+quot;There are two major products that come out of Berkeley LSD and UNIX. We don't believ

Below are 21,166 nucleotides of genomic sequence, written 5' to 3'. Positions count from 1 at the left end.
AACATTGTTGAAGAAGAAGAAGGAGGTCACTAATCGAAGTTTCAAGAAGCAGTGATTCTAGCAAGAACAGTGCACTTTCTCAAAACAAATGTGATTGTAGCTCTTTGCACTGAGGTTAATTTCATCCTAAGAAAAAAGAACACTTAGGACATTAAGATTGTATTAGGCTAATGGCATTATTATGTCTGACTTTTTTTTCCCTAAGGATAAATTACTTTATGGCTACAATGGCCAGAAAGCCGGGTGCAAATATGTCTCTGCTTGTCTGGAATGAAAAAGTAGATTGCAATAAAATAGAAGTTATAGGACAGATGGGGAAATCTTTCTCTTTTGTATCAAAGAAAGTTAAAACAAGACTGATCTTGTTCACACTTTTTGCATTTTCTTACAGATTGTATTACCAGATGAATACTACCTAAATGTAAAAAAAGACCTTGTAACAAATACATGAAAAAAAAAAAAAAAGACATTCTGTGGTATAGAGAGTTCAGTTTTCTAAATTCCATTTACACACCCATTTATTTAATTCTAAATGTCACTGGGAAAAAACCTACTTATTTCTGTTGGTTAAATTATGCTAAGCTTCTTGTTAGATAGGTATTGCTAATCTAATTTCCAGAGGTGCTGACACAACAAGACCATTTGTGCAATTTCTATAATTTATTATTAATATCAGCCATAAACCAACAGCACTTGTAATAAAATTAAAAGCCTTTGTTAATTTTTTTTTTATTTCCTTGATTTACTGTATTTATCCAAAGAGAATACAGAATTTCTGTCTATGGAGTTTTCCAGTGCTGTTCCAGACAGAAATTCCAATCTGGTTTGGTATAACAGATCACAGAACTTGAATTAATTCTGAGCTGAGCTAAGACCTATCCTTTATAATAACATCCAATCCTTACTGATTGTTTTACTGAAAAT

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"There are two major products that come out of Berkeley: LSD and UNIX. We don't believe this to be a coincidence." - Jeremy S. Anderson ===================================================================== BBB III TTT SSS BBB Y Y TTT EEE SSS ONLINE EDITION: B B I T S B B Y Y T E S =THE ELECTRONIC BBB I T SSS AND BBB YYY T EEE SSS =NEWSLETTER FOR B B I T S B B Y T E S =HIGH-TECH BBB III T SSS BBB Y T EEE SSS =DUMPSTER DIVERS ====================================================================== Volume 1, Number 15 (November 19, 1993) ====================================================================== CONTENTS = Top Cities For Knowledge Workers -|- Returned For Retooling = The Dow Jones Investor Network -|- The Fedworld BBS = Drowning in the Datastream -|- The Karaoke Killings = The New World Order -|- NEWS, ACCESS, EMAIL TRICKS = ====================================================================== On Surfing the Internet, and Other Kid Stuff (Bob Metcalfe) As the Internet enters its 25th tax-supported year, I say it's done already. It should be privatized. Let's clear the way in cyberspace for a new generation of entrepreneurs. I'm with Bill Gates, who recently said in a San Francisco speech that the National Information Infrastructure (NII) shouldn't cost taxpayers another red cent. Many Internauts say commercializing the lnternet would destroy it. That it's too fragile to endure free markets. That the profit motive will lead to exploitation of the information have-nots. That the future of our democracy depends on federally funded information interstates with mandated universal access and guaranteed freedom of speech. That surfing the Internet is fun, fun, fun -- please, Daddy, don't take the T-bird away. Whenever they catch me talking up commercialization, my many friends in the Internet bureaucracy ask whether I've been on Mars. They point out that most traffic on the Internet is already commercial, so what am I worried about? Well, I worry that Intercrats have been colonizing the Beltway since the 1970s. That those directing the Internet's evolution do seem naive about, unprepared for, disinterested in, and sometimes ideologically opposed to commercializing cyberspace. I worry that unbilled commercial traffic will soon bring the Internet to its knees. I worry about Interprises now starting up as if their packet plumbing will grow with them, and as if federal support for NII will not, with all the good intentions in the world, pave their information superhighway to hell. Frankly, commercial traffic notwithstanding, what we're seeing is still amateur night on the Internet. I see today's many new Interpreneurs sitting brightly behind just so many lemonade stands in cyberspace. (SOURCE: InfoWorld 11/1/93, p. 67) (Bob Metcalfe, the publisher of InfoWorld, invented Ethernet in 1973. Elsewhere in the article he urges all interested parties to join the debate. As a first step he recommends reading Clinton's NII Agenda Document. I heartily concur. If you're on the Internet, you can use File Transfer Protocol (FTP) to anonymously access agenda.asc in the /pub directory at ftp.ntia.doc.gov. Or just call the NII Office in Washington at (202) 482-1840. See the Stupid Email Tricks section for access using FTP Mail.) ====================================================================== THE ONLINE WORLD => AOL. Aol's internet gateway is inching closer to being a reality. Currently they offer internet mail services, albeit with a limit on the size of a piece of mail, but Gopher, Usenet newsgroups and access to WAIS DATABASES are under construction. AOL added the Atlantic Monthly and Windows Magazine to their growing list of over 25 online magazines and newspapers, including OMNI, Time, and WIRED. => TRAFFIC JAMS ON THE INTERNET. The internet is growing at an estimated 10% per month, and various sources are reporting traffic jams. The National Center for Supercomputer Applications reports an increase in World Wide Web requests from almost 100,000 in June to almost 400,000 in October. Center officials say "the only solution may be to take a $15 million supercomputer away from its normal scientific number-crunching duties and employ it full-time as an electronic librarian." (SOURCE: Tampa Tribune 11/3/93 A9, EDUPAGE) => DOD TO DISCONNECT FROM INTERNET. In a possibly related story, a Defense Information Systems Agency (DISA) representative, Mr. Robert MacNab, announced at the Defense Technical Information Center's Annual Users Training Conference that DISA is planning to move forward with the separation of the DDN from the Internet early in 1994. This separation will be accomplished by the installation of a mail-relay between the DDN and the Internet. Exchange of electronic mail between DoD and Internet users will be allowed, although some accomodation will be required by users to communicate through the new mail-relay. Network connections (for Telnet, FTP, etc.) from DoD sites into Internet resources will continue to be available to DoD users. However, Internet users will not be allowed to make direct network connections to DoD host computers. Mr. MacNab solicited comments from the user community on how these changes would effect them. His phone number is 703-285-5143 or email address is macnabr@cc.ims.disa.mil. I'll bet they won't be the last network to put a little distance between themselves and the growing juggernaut that is the Internet. (SOURCE: PACS-L mailing list, 10/17/93) => WALL STREET JOURNAL GETS WIRED. See if you can find a copy of Monday's WSJ. It featured a special technology supplement on networks and networking. There are articles on online basics, BBSs, netiquette, campus computing, the World Wide Web, flaming, the digital classroom, scientific networking, networking in Europe and Japan, and more. An interesting mix of articles. Your library will of course have a copy, but reprints can be purchased for $2 (the address is in the administrivia section), and an interactive diskette edition is planned. Call 800/541-7800 for information on this. => HYTELNET 6.6. Attention Internauts: The latest version of Hytelnet, a FREEware utility which gives an IBM-PC user instant access to information about Internet-accessible library catalogs, FREE-NETS, BBSs, Gophers, WAIS, etc. has recently been released. This is a nice hypertext reference to Internet resources, and you can modify it by adding your own links. You can get it via anonymous ftp from: ftp.usask.ca in the pub/hytelnet/pc subdirectory where it is listed as hyteln66.zip. The UNZIPPED files total over 1.2 mb...but remember, you can always edit out any information you don't need in order to save space. A UNIX/VMS version is available for browsing by telnet to access.usask.ca login with hytelnet (lower case). For more information on this version contact Earl at: fogel@herald.usask.ca. (SOURCE: net-happenings) ====================================================================== Top Ten Cities For Knowledge Workers The November 15th issue of Fortune Magazine has a cover story which lists the ten best cities (and 50 runners up - it's a worthwhile article if you're thinking about relocating) for those of us who toil in the information industry. Factor's used in determining Fortune's ranking include the access to top-notch universities and research centers, and the presence of innovative business enterprises, along with more traditional factors such as costs, local business attitudes, and availability of a skilled and educated workforce. Fortune goes into detail about what makes each site desirable; in the best B&B fashion I will simply list them along with hints as to why they're happening places to be. Eat your heart out, David Letterman! 1) Raleigh/Durham - Duke University, U. of N. Carolina (a hotbed of VR research), and North Carolina State. The famed Research Triangle is here, with Biotech, Microelectronic and high tech companies galore. 2) New York - 100 Colleges and Universities. A unique pool of Diverse talent in many fields. They do note the infrastructure needs work. 3) Boston - MIT, Boston University, and 60 other schools pump $5 billion annually into the economy. Biotech and medical research. 4) Seattle - MIcrosoft, Boeing, and the U. of Washington's technology transfer program that leads to biotech/engineering spinoffs. The great outdoors is right there. Great bicycling and moviegoing town. 5) Austin - Software and Biotech startups galore. U of Texas. IBM, Dell Computer, Apple, Motorola, and Fringeware, Inc. are here. Low cost of living, mellow lifestyle. Cowboys. Cowgirls. Hmmm..... 6) Chicago - A diversified economy with companies like Motorola, Abbott Laboratories, Amoco and Ameritech. Cheap downtown office rents. Great Pizza. Winter here is *very* harsh. 7) Houston - NASA's Johnson Space Center employs over 20,000 scient- ists and researchers. The Houston Advanced Research Center links work from 11 universities including Rice, Texas A&M and the U. of Houston. Biotech, engineering, and computer tech. Locals say the heat's not *that* bad during the summer. Don't believe them. 8) San Jose - Silicon Valley. Need I say more? 1,500 of the nation's 2,500 largest electronics companies are based here. The lifestyle is not that great however.... 9) Philadelphia - Home of Bits and Bytes Online Edition. 80 local colleges and universities. University City Science Center and Ben Franklin Partnership have sparked hundreds of startup ventures. Moderate costs. Philadelphia Cheesesteaks from Jim's Steaks on South Street: Accept no substitutes. Famous for being pretty dull. Wish I could deny it. Lots of pharmaceutical firms based here. 10) Minneapolis - Home base to 35 Fortune 500 firms like 3M, Honeywell and Cray Research. Strong support for small businesses. Technology transfer programs, and Project Outreach, an interactive computer network providing technical help at over 350 business sites. ====================================================================== NEW PRODUCTS AND SERVICES: => INTEROPERABILITY. We're a few steps closer to the day when we can pick the right tool for the job regardless of what kind of computer you're working on. In separate announcements, both IBM and Apple announced new models capable of running different operating systems. IBM will unveil 3 PowerPC systems this week capable of running Windows, Windows NT, IBM's AIX 4.x (Unix), IBM's Workplace OS, and Sun's Solaris. Also, Mac applications can be run under AIX, and they are hoping to port Mac to the OS Workplace platform as well. The systems will ship in the 2nd half of 1994. Meanwhile, Apple is expected to introduce a Quadra/PC combination capable of running Windows and Mac applications. (SOURCE: InfoWorld 11/15/93, p. 1) => TRY BEFORE YOU BUY CD-ROM. Apple is marketing an Instant Access CD-Rom for the Macintosh with over 650 MEG of major league software on it (Lotus -2-3, Photoshop 2.5, Norton Utilities). Demo and test versions on the disk can be upgraded to full working versions by calling a phone number, paying up, and "unlocking" software with the access number provided. The CD is available for $1.95 shipping and handling. (ACCESS: The Mac Zone 800/248-0800) => PENTIUM PRICES PLUMMET. Intel continues to slash prices on their recently introduced Pentium chip, the successor to their popular 486 chipset. Manufacturers are responding by releasing Pentium systems at amazingly low prices. Last week Dell Computer and Ambra introduced machines that start at under $3000 for complete systems. Dell's Dimension XPS P60 ($2,999) and Ambra's DP60 ($2,799) feature a 60MHz CPU, 8 MEG of RAM, 256 Kbyte write-through caches, and 14 inch VGA monitors. The Dell has a 450 MEG hard drive, the Ambra's is 340 MEG, and both machines have plenty of expansion slots. Such a bargain! Makes you wonder why. Rumor has it that Intel is making prices as attractive as possible to kick start their P.C.I. data bus standard, which competes with the more prevalent VESA bus standard. Still, the price is right, and the Pentium packs a lot of processing power which has barely been tapped. A word of warning: this week's PC Week evaluated 5 60-MHz Pentium machines, and while they were all good performers, none of the machines wowed the reviewers in terms of their designs and ergonomics. Off the cuff B&B advice is to wait a *little* while longer till someone comes up with a nice design, and no doubt prices will continue to drop as the competition heats up. Still, if you need raw processing power, these machines are worth a closer look. ====================================================================== The Dow Jones Investor Network DJIN, launched in September by Dow Jones & Co., is a video business news service that delivers its product (information) directly to customers' desktop computer terminals. It's interesting in that it points the way to the new kinds of services I expect to see more of as the National Information Infrastructure matures. Here's how it works: You'll be working at you terminal and a message box will pop up on your screen informing you of the subject and starting time for an impending news event. You can then decide if you want to view the event or just keep working. According to DJIN, the news they present is time sensitive and of significant value to their customers. Programming events generally fall into four categories: Exclusive interviews with company managers, political figures and policy makers; start to finish coverage of significant corporate or government press conferences; original programming from the Dow Jones Network such as demographic analysis and an early morning look at domestic and foreign markets; and shareholder meetings, where these are deemed to be of sufficient interest to the business community. All you need is an IBM compatible computer, a VGA graphics card, and an available serial port. Dow Jones will install everything else. It will be delivered to your site via land lines or by satellite depending on your location, and then to the desktop via coaxial cable. If your are wired for token-ring networks, DJIN can be routed through those using F-Couplers. All this for only pennies a day! Thousands of pennies a day... I did not inquire as to cost, but the service is aimed at large institutional investors like banks and brokerage houses. Still, it's an interesting hint of things to come. (ACCESS: Dow Jones Investor Network 800/416-3346) ====================================================================== Statistically Speaking.... CRIME IN JAPAN HITS NEW RECORD. For the second year in a row, crime in Japan marked a new post WWII high. Felony and misdemeanor offenses increased 3.1% to 2.4 million. Thefts accounted for 65% of the total, and armed robberies jumped a whopping 19%, due in large part to the recession there, which is expected to continue for some time. Murders rose a modest 1%, which means we don't have to worry about them overtaking us in that category any time soon. (SOURCE: WSJ 10/18/93, p. A12) DOWNWARD SPIRAL. A study of 6,500 laid-off Pennsylvania workers finds that 5 years later, they were earning an average of 25% less than they had been previously. Losses were greatest in among workers laid off by big firms in unionized industries. As technology automates more and more jobs previously done by humans, what are we going to do with all these 'extra' people? I heard (for the first time) some congressman on the news address the reality of the issue: he mentioned that maybe the 40 hour week is not only no longer desirable (duh!), it is no longer practical, that the jobs must be spread around. Every time I hear them talk about acheiving "full employment" I have to laugh. Of course there is plenty to be done, but will people do it if doesn't fall under the aegis of gainful employment? Or will we start watching every one of these 500 channels we are being promised? The spirit of volunteerism is not exactly running amuck in America. And what about the $$$? Less work, less pay? Of course money isn't everything, but many people's lives are defined by what they *do* for a *living*. Will people lose their sense of purpose if they don't go to The Office? There have to be some answers here somewhere, but I don't know what they are. Any ideas or suggestions? (SOURCE: WSJ 10/19/93, p. A1) => AND WHERE ARE ALL THOSE JOBS? Glad you asked. According to economists at Merill Lynch, 3 industries that represent 1/5th of private-sector employment -- health care, temp help, and restaurants -- accounted for 60% of the private sector jobs created in the past year. Repeat after me: Would you like some fries to go with that? (SOURCE: WSJ, 10/19/93, p. A1) => BUT BETTER DAYS ARE RIGHT AROUND THE CORNER. (Not). According to a survey of 51 economists by the Blue Chip Economic Indicators Newsletter, in ten years, the US economy will look about the same as it does now. The consensus is that the economy will grow a lackluster 2.6% a year over this period, and that unemployment rate will remain above 6% through the end of the 1990s. At least inflation and interest rates are projected to stay low. Please don't shoot the messenger. If I had some better news to report, I would gladly do so, but facts (or opinions in this case) are stubborn things. How many economists does it take to change a lightbulb anyway? (Insert your favorite punchline here). B&B FREE advice: Invest in tools that will last and add value to your life; invest in information that is meaningful to you, invest in education - the one investment that will continue to pay dividends no matter what happens to the economy. ====================================================================== Returned For Retooling (Rachel Parker) You gotta love a guy who comes up with a new buzzword. Consultant Elliott Masie has coined a doozy: retooling. It is an extension of re-engineering, you see. As companies re-engineer their processes and systems, their people and equipment will likely have to change, too. In this instance, tool refers to the personnel in IS departments, whose skills may be as obsolete as card sorters. You know, the good soldier Cobol programmers and mainframe maintainers. As business processes come to rely more heavily on client/server technologies, those Cobol programmers will need to keep up with their employers' new needs. How to move your staff into the re-engineered future is the subject of Masie's new conference, called Retooling '93, to be held in Atlanta December 1 through 3. You won't find any pat answers or any cookbook-style recipes for successfully retraining, deploying, and -- yes -- laying off folks who cannot get along in the new system. But Masie promises that his curriculum and the contacts provided at the conference will help you plan for 1994 and 1995 changes. (SOURCE: "Conference Calls," Info- World 11/1/93, p. 65) (ACCESS: Information regarding Retooling '93 may be obtained by calling 800/348-7246) ====================================================================== The New World Order Materialism has displaced expansionism as the dominant theme in Western countries, as we approach the dawn of the twenty-first century. Power lies not in the hands of governments, but in the boardrooms of multinational corporations, the pockets of consumers, and the creative intelligence of technologists. This is a time when the leaders are just beginning to see themselves disenfranchised, because in a world ruled by commerce, they don't have much leading to do anymore. Their attempts to stay important by starting petty little wars have received mixed reviews in the West. The balance of trade now seems more important than the balance of military power, and the arms race becomes a race to dismantle nuclear warheads. (Charles Platt, "Upstream" Science Fiction Eye #12, p. 30) ====================================================================== THE KULTCHUR KORNER => FLASH ME, BABY. The Harrasser Flasher is a lapel pin with green, yellow and red LEDs to be flashed by the wearer to signal welcome or unwelcome remarks. As a thoroughly postmodern-kind-of-a-guy completely befuddled by the sexual mores of this topsy-turvy, politically correct kind of world, I for one would welcome such an unambiguous indication from a willing (or potentially willing) member of the fairer sex (I checked in the mirror). The pin, which has been put in corporate training kits and used in seminars on sexual harassment, is made by Management Resources. (ACCESS: Corporate Resources 617/332-2990) (SOURCE: WSJ 10/7/93, p. A1) => BUY ME, LADY. In another blatantly sexist ploy, Compaq Computer Corp has launched on a major advertising campaign to sell personal computers to women. Ads will run on TV as well as in magazines like Rolling Stone, Working Woman, and Parenting. A major selling point is the "simplicity" of these new machines. An unnamed Compaq official was quoted as saying that the company now has to worry about how its computers fit into a home's decor. Ladies, whip out those checkbooks! (that's a *joke* everybody) (SOURCE: WSJ 10/17/93, p.B1) => PBS STATION OFFERS ONLINE SHOPPING. WTTW, a Public Broadcasting Service station in Chicago recently experimented with offering shop-at- home services, selling merchandise from nonprofit cultural institutions. If successful, the service may be expanded. The whole thing is being blasted by watchdog groups as "an abuse of the public trust." (SOURCE: WSJ 10/15/93, p. B14) => INTERACTIVE GAMESHOWS. Sony's TV unit has signed a development agreement with Interactive Network Inc. The two will be producing interactive versions of gameshows like Jeopardy and Wheel of Fortune. This technology will allow viewers to play along with the show and receive responses from the TV. (SOURCE: WSJ 10/27/93, p. B10) => THE KARAOKE KILLINGS. Don't laugh, this is serious. They take their karaoke pretty seriously in Asia. Fights over microphones and off-key singing have resulted in killings in karaoke clubs from Malaysia to England. "Karaoke is the Frankenstein's monster of enter- tainment technology," complained a diplomat in Beijing who was asked to join a sing-along session at the end of a midday meeting. In Hong Kong, you can buy a luxury sedan with a built-in system. Motorists see the words to the songs on a TV set while they sing into the mike. Great. Hit the road, jack.... (SOURCE: WSJ 10/20/93, p. A1) ====================================================================== ACCESS: The Fedworld BBS The Fedworld BBS is an excellent "one-stop" US Government information resource. They can be reached by phone at 703-321-8020 (9600 Baud). Set software parameters for: N-8-1 (The usual setup). For connecting via the Internet, telnet to fedworld.doc.gov (192.239.92.201). You answer a few questions to register on the system, and then you'll have direct access to a wealth of information, including Federal job listings. FedWorld is a gateway to over 100 other bulletin board systems run by various federal agencies, available through a menu option. Some of the systems you can reach via Fedworld: The Consumer Information Center, Census information, The Dept of Justice's Americans with Disabilities Act Info, Computer Systems Lab Computer Security BBS, The Dept. of Commerce, The FDA, Labor News from the Dept of Labor, Human Nutrition Information Service from the dept. of Agriculture, 1040 BBS (Electronic Tax Filing Info), Health & AIDS Information & Reports, the Library of Congress News Service, The Minority Impact BBS, TQM-BBS (Total Quality Management), Passport Info and Travel Alerts, the Fed. Register Electronic News Delivery..... Get the picture? This is a FREE service, except for any long distance charges. ====================================================================== (Not so) Stupid E-mail Tricks => HIGH TECH INFO FROM THE IEEE. 23 draft summaries on emerging technologies can be obtained from the IEEE by emailing a different address for each summary desired. Subject areas include aerospace and electronic systems, broadcast technology, consumer and industrial electronics, lasers, education, social implications of technology, information theory, nuclear power, and more. To receive the list of subjects and addresses, send email to: new.tech@ieee.org Subject and text are irrelevant, the software will mail you the text file. We covered this recently, but I am here including more info as to what is available. => THE ONLINE WORLD. This book, reviewed in B&B v1 #12, is now available via email. Ftp is really easier, but if ftp is unavailable, the book may be retrieved by sending email to: ftpmail@decwrl.dec.com using the following retrieval commands in the body of the message: connect oak.oakland.edu binary chdir /pub/msdos/info uuencode get online12.zip quit The received file is uuencoded. Uuencode is a unix utility that converts binary files to an ASCII representation. You will need to uudecode the file to change it back to binary form. These programs exist for most kinds of computers. For help with decodeing, send mail to LISTSERV@vm1.nodak.edu (LISTSERV@NDSUVM1 on BITNET) containing the command "GET KIDART MSDOS1". This is a pretty good-sized file; make sure your mailer won't choke on it. ====================================================================== The Mini Journal Of Irreproducible Results The Journal of IR is a print journal which since 1955 has been publishing irreproducible science humor from laboratories around the world and elsewhere. They are co-sponsors of the Ig Nobel Prizes (B&B v1#14). A typical issue features scientific papers like "Measuring the Snail's Pace" and "The Dynamics of a Strapless Evening Gown." And yes, they have an annual swimsuit issue, featuring some distinguished scientist emerging from the surf somewhere. Oooh. Anyway, they've gone online. Announcing a new electronic journal: The Mini-Journal of Irreproducible Results ("Mini-JIR") The Official Electronic Mini-Organ of The Society for Basic Irreproducible Research Mini-JIR is produced jointly by The Journal of Irreproducible Results (JIR) and The MIT Museum. First issue: November, 1993. ISSN 1072-7159 How to Subscribe: The Mini-Journal of Irreproducible Results is an electronic publication, available over the Internet, free of charge. It is distributed as a LISTSERV application. We expect to publish 6-12 issues per year. To subscribe, send a brief E-mail message to either one of these addresses: LISTSERV@MITVMA.MIT.EDU or LISTSERV@MITVMA The body of your message should contain ONLY the words "SUBSCRIBE MINI-JIR" followed by your name. If you need to contact the editor, send E-mail to: jir@mit.edu ====================================================================== Drowning in the Datastream The problem usually wasn't getting access to information. It was to stave off drowning in it. People bought personalized filter programs to skim a few droplets from that sea and keep the rest out. For some, subjective reality became the selected entertainments and special- interest zines passed through by those tailored shells. Here a man watches nothing but detective films from the days of cops and robbers -- a limitless supply of formula fiction. Next door a woman hears and reads only opinions that match her own, because other points of view are culled by her loyal guardian software. To avoid such staleness, Jen had hired a famous rogue hacker, Sri Ramanujan, to design her own filter . . . [so that] one in five files would pop up randomly, in defiance of her own parameters. (excerpted from "Earth" by David Brin [Bantam Books, 1991. $5.99]) ====================================================================== ABOUT THIS (AND EVERY OTHER) ISSUE - AN EDITORIAL I'm still trying to catch up on the news, and I've QUITE nearly done so. This issue will be followed by another one around Thanksgiving that will bring us up to date. My main sources of information (apart from the Internet) are the Wall Street Journal (WSJ), New York Times, various computer industry trade zines like Info World, Information Week, Computerworld, Datamation, and PC Week. On the magazine front, I read the following faithfully: WIRED, Mondo 2000, Boardwatch, Online Access, Byte, Fringeware Review, Boing Boing, and Intertek. I check the magazine racks regularly for interesting issues of other PC magazines. I try and get to the library 2 or three times a month. Why am I telling you this? Because there are still stories I miss -- and that's where you come in. You can help by pointing out anything you see that might be of interest. If it's an online document, forward it to me, if it's on paper send me a copy or send me a note telling me it's out there. If there's a particular area you have some expertise in, and you enjoy writing, maybe you'd like to become a B&B correspondent. If you don't want to write it up, you can still help by acting as an intelligent agent-at-large, filtering out the chaff from the wheat. I'd like to cover all aspects of technology, not just the computer stuff. Biotechnology and nanotechnology for instance will cause enormous upheavals in our society -- things of great interest are happening all over the place, things that will change how we live, work and play. I'd like to expand the scope of B&B's coverage to include many more aspects of this modern world, but I'll need your help and support to do it. If anyone is interested in helping out in any capacity, drop me a note and we'll talk. I'm thinking of printing an occasional letters column, so if anyone has any thoughts or suggestions, send them in. A print version of B&B is in the works for 1994, and possibly a B&B BBS. Thanks to everyone who's written to me already, and sorry if I don't always answer. Your comments, positive and negative, are important to me. Thanks again, and see you next time ====================================================================== ### ADMINISTRIVIA ### IN THE FUTURE...Look for B&B #16 in your mailbox sometime around Thanksgiving. We'll be featuring a special report on the Telecommunications Roundtable, catch up (finally!) on the news, and explore strange new worlds here in the stone ages of the information age. Join us, won't we? CORRECTION. A reader pointed out that I was a bit confused when I identified Cairo as the codename for Dos 7.0. In reality, Cairo is an as yet unannounced product "designed to object-oriented programming capabilities to Windows NT." (Infoworld 11/15/93, p. S78) Chicago is the next version of Windows, described as an NT lite. It will support the many of the features found in the WIN32 set of APIs (Application Programming Interfaces) found in Windows NT. There is something along the lines of a DOS 7.0 in the works, but nobody is talking about it now, and it has no codename that I can ascertain. It may not even be called DOS since it is a radical overhaul of that antique operating system. WALL STREET JOURNAL. Reprints of the technology suplement are $2. The address is: Technology, Dow Jones & Company, Inc. 200 Burnette Road Chicopee, Mass 01201 SUBSCRIBING AND UNSUBSCRIBING: Subscribe to B&B by sending email to listserv@acad1.dana.edu ,subject doesn't matter, text: SUBSCRIBE bits-n-bytes A confirmation will be mailed to you. To unsubscribe send a message to listserv@acad1.dana.edu ,subject doesn't matter, text: UNSUBSCRIBE bits-n-bytes ACCESS. B&B is available for downloading on America Online in their telecom files area, and in Compuserve's telecom forum library. INTERNET ANONYMOUS FTP SITES: ftp.dana.edu in /periodic directory INTERNET GOPHER ACCESS. - gopher.law.cornell.edu in the Discussions and Listserv archives/ Teknoids directory - gopher.dana.edu in the Electronic Journals directory ====================================================================== BITS AND BYTES ONLINE is an electronic newsletter for text-based life- forms. I like to think about the intersections between technology and society. Sometimes I like to explore the nooks and crannies in the digital universe. And some days "I just sit here on this bank of sin, and watch the river flow...." (Bob Dylan) *This newsletter is printed on 100% recycled electrons* ====================================================================== Jay Machado = (Copyright 1993 Jay Machado) *unaltered* = 1529 Dogwood Drive = ELECTRONIC distribution of this file for = Cherry Hill, NJ 08003 = non-profit purposes is encouraged. = ph (eve) 609/795-0998 = The editor is solely responsible for the = ======================== editorial content or lack thereof. = =============== End of Bits and Bytes Online V1, #15 =================